Mariam dreaded Eid, this time of hospitality and ceremony, when families dressed in their best and visited each other. She would imagine the air in Herat crackling with merriness, and high-spirited, bright-eyed people showering each other with endearments and goodwill. A forlornness would descend on her like a shroud then and would lift only when Eid had passed.
This year, for the first time, Mariam saw with her eyes the Eid of her childhood imaginings.
Rasheed and she took to the streets. Mariam had never walked amid such liveliness. Undaunted by the chilly weather, families had flooded the city on their frenetic rounds to visit relatives. On their own street, Mariam saw Fariba and her son Noor, who was dressed in a suit. Fariba, wearing a white scarf, walked beside a small-boned, shy-looking man with eyeglasses. Her older son was there too - Mariam somehow remembered Fariba saying his name, Ahmad, at the tandoor that first time. He had deep-set, brooding eyes, and his face was more thoughtful, more solemn, than his younger brother's, a face as suggestive of early maturity as his brother's was of lingering boyishness. Around Ahmad's neck was a glittering ALLAH pendant.
Fariba must have recognized her, walking in burqa beside Rasheed. She waved, and called out, "Eid mubarak!"
From inside the burqa, Mariam gave her a ghost of a nod.
"So you know that woman, the teacher's wife?"
Mariam said she didn't.
"Best you stay away. She's a nosy gossiper, that one. And the husband fancies himself some kind of educated intellectual. But he's a mouse. Look at him. Doesn't he look like a mouse?"
They went to Shar-e-Nau, where kids romped about in new shirts and beaded, brightly colored vests and compared Eid gifts. Women brandished platters of sweets. Mariam saw festive lanterns hanging from shopwindows, heard music blaring from loudspeakers. Strangers called out "Eid mubarak" to her as they passed.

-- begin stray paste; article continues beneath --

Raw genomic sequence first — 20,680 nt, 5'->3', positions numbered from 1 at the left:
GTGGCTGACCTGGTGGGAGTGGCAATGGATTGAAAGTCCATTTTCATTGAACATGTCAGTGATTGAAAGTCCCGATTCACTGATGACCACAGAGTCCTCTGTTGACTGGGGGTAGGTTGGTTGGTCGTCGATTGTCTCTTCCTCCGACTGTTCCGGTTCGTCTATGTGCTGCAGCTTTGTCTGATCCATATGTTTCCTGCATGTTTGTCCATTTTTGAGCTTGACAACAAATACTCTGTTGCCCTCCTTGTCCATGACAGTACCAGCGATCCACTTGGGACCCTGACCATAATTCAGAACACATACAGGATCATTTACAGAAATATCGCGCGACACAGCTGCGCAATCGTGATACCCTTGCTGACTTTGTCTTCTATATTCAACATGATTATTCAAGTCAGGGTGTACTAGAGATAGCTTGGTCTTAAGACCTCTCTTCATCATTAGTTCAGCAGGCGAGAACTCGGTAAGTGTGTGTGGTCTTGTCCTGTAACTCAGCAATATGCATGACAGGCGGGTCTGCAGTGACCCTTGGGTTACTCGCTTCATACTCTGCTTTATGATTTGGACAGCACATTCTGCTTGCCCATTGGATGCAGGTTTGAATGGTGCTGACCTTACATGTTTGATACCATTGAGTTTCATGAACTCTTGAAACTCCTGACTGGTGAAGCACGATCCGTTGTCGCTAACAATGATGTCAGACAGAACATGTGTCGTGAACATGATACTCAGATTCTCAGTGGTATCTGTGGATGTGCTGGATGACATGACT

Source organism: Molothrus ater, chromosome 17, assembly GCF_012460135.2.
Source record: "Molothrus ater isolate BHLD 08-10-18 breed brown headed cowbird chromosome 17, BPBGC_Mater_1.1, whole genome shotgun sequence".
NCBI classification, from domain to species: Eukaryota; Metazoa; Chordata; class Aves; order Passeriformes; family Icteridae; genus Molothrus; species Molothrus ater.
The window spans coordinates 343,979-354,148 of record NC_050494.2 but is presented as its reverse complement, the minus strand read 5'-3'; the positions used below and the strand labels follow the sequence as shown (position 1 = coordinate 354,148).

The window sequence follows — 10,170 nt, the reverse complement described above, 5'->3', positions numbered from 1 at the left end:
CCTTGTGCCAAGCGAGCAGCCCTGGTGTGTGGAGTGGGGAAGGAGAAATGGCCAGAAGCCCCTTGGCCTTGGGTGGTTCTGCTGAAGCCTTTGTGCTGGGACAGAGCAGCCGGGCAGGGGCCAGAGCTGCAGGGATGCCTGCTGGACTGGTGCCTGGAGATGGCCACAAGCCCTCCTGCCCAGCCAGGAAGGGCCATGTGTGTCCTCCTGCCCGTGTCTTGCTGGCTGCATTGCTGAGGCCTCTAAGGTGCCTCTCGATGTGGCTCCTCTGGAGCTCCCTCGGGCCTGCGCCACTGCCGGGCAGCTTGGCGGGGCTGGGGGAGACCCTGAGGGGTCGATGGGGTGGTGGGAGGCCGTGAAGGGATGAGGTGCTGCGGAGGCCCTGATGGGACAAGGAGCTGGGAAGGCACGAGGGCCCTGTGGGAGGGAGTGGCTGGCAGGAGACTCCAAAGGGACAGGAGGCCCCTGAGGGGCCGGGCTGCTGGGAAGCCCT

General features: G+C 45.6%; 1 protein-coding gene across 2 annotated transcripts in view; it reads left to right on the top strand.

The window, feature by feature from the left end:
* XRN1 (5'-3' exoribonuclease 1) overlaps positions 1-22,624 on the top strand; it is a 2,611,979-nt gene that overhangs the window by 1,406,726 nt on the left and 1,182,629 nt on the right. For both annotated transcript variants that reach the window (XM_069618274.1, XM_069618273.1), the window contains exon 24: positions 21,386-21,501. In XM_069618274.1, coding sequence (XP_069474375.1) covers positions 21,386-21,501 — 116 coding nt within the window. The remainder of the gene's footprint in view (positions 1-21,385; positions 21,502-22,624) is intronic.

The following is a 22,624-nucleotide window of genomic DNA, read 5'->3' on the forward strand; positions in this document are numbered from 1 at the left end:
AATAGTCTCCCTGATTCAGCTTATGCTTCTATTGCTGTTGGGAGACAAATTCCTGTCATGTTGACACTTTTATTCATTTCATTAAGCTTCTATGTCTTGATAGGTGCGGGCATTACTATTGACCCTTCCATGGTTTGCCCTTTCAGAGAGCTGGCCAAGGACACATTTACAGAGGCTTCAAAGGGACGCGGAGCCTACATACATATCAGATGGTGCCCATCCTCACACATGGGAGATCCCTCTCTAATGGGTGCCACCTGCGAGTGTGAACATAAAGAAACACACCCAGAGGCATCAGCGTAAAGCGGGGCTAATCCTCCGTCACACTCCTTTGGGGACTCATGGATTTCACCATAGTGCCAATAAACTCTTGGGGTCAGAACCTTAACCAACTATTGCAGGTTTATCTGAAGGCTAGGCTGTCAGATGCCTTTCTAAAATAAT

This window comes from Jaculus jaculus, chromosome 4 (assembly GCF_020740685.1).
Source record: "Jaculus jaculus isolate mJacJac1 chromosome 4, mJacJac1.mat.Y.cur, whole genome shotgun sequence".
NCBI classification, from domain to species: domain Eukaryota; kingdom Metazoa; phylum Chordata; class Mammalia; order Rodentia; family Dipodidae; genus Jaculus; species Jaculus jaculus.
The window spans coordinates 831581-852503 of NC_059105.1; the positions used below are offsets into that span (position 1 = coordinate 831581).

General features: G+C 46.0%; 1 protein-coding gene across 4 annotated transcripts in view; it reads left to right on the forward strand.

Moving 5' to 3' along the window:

That night they went to Chaman, and, standing behind Rasheed, Mariam watched fireworks light up the sky, in flashes of green, pink, and yellow. She missed sitting with Mullah Faizullah outside the kolba, watching the fireworks explode over Herat in the distance, the sudden bursts of color reflected in her tutor's soft, cataract-riddled eyes. But, mostly, she missed Nana. Mariam wished her mother were alive to see this. To see her, amid all of it. To see at last that contentment and beauty were not unattainable things. Even for the likes of them.
THEY HAD Eid visitors at the house. They were all men, friends of Rasheed's. When a knock came, Mariam knew to go upstairs to her room and close the door. She stayed there, as the men sipped tea downstairs with Rasheed, smoked, chatted. Rasheed had told Mariam that she was not to come down until the visitors had left.
Mariam didn't mind. In truth, she was even flattered. Rasheed saw sanctity in what they had together. Her honor, her namoos, was something worth guarding to him. She felt prized by his protectiveness. Treasured and significant.
On the third and last day of Eid, Rasheed went to visit some friends. Mariam, who'd had a queasy stomach all night, boiled some water and made herself a cup of green tea sprinkled with crushed cardamom. In the living room, she took in the aftermath of the previous night's Eid visits: the overturned cups, the half-chewed pumpkin seeds stashed between mattresses, the plates crusted with the outline of last night's meal. Mariam set about cleaning up the mess, marveling at how energetically lazy men could be.
She didn't mean to go into Rasheed's room. But the cleaning took her from the living room to the stairs, and then to the hallway upstairs and to his door, and, the next thing she knew, she was in his room for the first time, sitting on his bed, feeling like a trespasser.
She took in the heavy, green drapes, the pairs of polished shoes lined up neatly along the wall, the closet door, where the gray paint had chipped and showed the wood beneath. She spotted a pack of cigarettes atop the dresser beside his bed. She put one between her lips and stood before the small oval mirror on the wall. She puffed air into the mirror and made ash-tapping motions. She put it back. She could never manage the seamless grace with which Kabuli women smoked. On her, it looked coarse, ridiculous.